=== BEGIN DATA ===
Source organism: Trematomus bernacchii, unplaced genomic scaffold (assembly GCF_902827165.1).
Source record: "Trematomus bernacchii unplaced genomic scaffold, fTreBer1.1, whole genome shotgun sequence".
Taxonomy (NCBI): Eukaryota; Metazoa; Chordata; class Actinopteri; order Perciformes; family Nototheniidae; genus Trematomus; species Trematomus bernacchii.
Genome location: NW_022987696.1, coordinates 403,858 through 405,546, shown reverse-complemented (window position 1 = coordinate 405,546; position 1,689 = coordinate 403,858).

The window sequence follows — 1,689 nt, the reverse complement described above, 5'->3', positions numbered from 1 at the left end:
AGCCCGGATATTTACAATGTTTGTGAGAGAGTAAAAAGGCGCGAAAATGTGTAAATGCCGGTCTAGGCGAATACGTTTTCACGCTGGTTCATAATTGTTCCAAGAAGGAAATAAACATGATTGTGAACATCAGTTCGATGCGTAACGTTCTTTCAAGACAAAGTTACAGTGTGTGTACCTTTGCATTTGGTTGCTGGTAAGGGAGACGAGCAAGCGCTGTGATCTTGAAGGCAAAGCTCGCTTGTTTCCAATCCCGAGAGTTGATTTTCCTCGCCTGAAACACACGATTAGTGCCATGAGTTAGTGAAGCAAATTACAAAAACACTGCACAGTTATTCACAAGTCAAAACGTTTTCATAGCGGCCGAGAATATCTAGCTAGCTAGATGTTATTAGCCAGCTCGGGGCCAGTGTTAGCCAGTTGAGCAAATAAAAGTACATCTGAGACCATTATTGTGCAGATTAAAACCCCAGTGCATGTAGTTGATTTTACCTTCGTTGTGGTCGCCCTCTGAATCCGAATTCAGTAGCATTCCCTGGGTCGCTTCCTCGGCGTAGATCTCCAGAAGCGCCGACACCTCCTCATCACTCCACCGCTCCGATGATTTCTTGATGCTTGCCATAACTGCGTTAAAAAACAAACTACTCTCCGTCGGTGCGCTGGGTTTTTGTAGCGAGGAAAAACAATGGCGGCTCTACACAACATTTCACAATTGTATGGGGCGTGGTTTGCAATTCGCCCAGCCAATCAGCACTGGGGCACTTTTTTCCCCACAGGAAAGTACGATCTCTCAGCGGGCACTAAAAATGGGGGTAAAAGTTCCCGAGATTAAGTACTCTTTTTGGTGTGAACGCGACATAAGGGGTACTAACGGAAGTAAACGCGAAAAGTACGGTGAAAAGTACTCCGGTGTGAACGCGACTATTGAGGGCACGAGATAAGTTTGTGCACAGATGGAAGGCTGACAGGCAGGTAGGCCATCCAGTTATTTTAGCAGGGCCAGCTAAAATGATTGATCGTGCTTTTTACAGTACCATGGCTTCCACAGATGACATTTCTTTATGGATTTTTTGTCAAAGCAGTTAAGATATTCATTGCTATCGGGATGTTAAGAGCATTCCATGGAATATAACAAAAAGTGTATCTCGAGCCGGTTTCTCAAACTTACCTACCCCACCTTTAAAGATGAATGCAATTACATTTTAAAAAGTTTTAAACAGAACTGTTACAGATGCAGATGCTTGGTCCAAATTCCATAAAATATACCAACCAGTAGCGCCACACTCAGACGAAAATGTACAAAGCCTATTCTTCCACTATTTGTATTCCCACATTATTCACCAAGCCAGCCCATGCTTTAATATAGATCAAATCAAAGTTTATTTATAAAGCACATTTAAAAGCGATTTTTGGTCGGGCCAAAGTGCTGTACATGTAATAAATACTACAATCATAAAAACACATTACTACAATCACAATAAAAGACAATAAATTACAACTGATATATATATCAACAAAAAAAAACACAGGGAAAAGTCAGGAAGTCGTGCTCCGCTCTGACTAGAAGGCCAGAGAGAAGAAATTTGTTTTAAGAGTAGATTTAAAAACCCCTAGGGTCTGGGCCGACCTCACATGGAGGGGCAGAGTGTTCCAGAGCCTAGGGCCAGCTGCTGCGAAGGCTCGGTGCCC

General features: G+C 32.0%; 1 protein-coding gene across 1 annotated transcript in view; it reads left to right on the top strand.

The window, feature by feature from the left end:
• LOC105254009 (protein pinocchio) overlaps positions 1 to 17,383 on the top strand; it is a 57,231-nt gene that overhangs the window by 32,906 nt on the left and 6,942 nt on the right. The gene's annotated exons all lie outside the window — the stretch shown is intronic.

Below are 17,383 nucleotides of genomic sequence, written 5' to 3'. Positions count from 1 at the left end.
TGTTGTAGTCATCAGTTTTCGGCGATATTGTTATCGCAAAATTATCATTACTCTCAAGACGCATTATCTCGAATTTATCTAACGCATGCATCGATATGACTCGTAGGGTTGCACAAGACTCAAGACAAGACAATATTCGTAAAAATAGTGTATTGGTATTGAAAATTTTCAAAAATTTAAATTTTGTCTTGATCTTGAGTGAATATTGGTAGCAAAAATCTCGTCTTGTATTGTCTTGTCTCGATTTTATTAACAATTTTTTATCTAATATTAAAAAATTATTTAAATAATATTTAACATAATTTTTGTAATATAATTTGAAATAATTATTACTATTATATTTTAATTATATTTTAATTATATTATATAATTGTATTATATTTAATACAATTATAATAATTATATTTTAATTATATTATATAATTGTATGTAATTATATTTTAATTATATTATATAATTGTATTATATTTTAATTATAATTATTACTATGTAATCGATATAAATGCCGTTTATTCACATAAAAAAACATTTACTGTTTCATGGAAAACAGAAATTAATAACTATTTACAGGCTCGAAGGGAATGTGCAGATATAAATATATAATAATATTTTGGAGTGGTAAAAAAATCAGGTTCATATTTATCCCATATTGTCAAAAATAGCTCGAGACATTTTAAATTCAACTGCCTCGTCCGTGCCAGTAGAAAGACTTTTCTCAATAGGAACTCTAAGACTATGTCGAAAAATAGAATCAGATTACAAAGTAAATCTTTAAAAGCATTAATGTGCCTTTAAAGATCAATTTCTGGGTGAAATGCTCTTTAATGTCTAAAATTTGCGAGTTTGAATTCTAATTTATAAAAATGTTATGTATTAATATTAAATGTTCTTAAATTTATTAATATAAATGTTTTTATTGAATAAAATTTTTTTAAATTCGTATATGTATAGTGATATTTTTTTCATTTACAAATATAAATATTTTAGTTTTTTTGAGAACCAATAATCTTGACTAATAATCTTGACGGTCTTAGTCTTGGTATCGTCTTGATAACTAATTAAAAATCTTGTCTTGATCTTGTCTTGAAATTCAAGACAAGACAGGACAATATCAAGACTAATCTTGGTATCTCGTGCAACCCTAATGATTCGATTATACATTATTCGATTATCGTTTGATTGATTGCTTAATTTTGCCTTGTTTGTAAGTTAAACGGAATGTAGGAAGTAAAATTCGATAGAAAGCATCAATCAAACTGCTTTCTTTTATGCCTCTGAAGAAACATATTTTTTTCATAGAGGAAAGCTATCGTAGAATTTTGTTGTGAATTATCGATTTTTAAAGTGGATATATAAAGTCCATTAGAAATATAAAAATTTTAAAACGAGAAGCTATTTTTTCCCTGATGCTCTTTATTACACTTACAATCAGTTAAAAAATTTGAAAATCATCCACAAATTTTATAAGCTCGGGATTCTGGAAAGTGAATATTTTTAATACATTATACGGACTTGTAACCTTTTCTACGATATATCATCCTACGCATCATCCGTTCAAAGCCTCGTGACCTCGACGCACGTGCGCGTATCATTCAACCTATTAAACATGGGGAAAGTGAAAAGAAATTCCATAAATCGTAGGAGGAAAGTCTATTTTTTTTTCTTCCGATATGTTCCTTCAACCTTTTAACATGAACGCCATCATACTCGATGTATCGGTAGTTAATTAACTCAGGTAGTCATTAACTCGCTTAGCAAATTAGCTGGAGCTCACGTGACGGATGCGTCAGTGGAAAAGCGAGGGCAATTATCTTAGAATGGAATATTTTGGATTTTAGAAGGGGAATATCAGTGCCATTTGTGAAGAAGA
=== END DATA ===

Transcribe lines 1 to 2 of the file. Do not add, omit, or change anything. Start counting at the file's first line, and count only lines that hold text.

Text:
Source organism: Trematomus bernacchii, unplaced genomic scaffold (assembly GCF_902827165.1).
Source record: "Trematomus bernacchii unplaced genomic scaffold, fTreBer1.1, whole genome shotgun sequence".